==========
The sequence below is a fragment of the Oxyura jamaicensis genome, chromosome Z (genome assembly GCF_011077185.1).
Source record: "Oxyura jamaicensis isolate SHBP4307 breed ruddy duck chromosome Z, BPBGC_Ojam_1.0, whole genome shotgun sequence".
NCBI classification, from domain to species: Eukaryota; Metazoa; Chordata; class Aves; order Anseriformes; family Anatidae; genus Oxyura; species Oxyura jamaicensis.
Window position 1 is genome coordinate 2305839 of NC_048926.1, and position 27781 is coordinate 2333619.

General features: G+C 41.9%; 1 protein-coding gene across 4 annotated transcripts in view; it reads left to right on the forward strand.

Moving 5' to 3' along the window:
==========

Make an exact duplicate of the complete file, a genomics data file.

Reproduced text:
The sequence below is a fragment of the Oxyura jamaicensis genome, chromosome Z (genome assembly GCF_011077185.1).
Source record: "Oxyura jamaicensis isolate SHBP4307 breed ruddy duck chromosome Z, BPBGC_Ojam_1.0, whole genome shotgun sequence".
NCBI classification, from domain to species: Eukaryota; Metazoa; Chordata; class Aves; order Anseriformes; family Anatidae; genus Oxyura; species Oxyura jamaicensis.
Window position 1 is genome coordinate 2305839 of NC_048926.1, and position 27781 is coordinate 2333619.

General features: G+C 41.9%; 1 protein-coding gene across 4 annotated transcripts in view; it reads left to right on the forward strand.

Moving 5' to 3' along the window: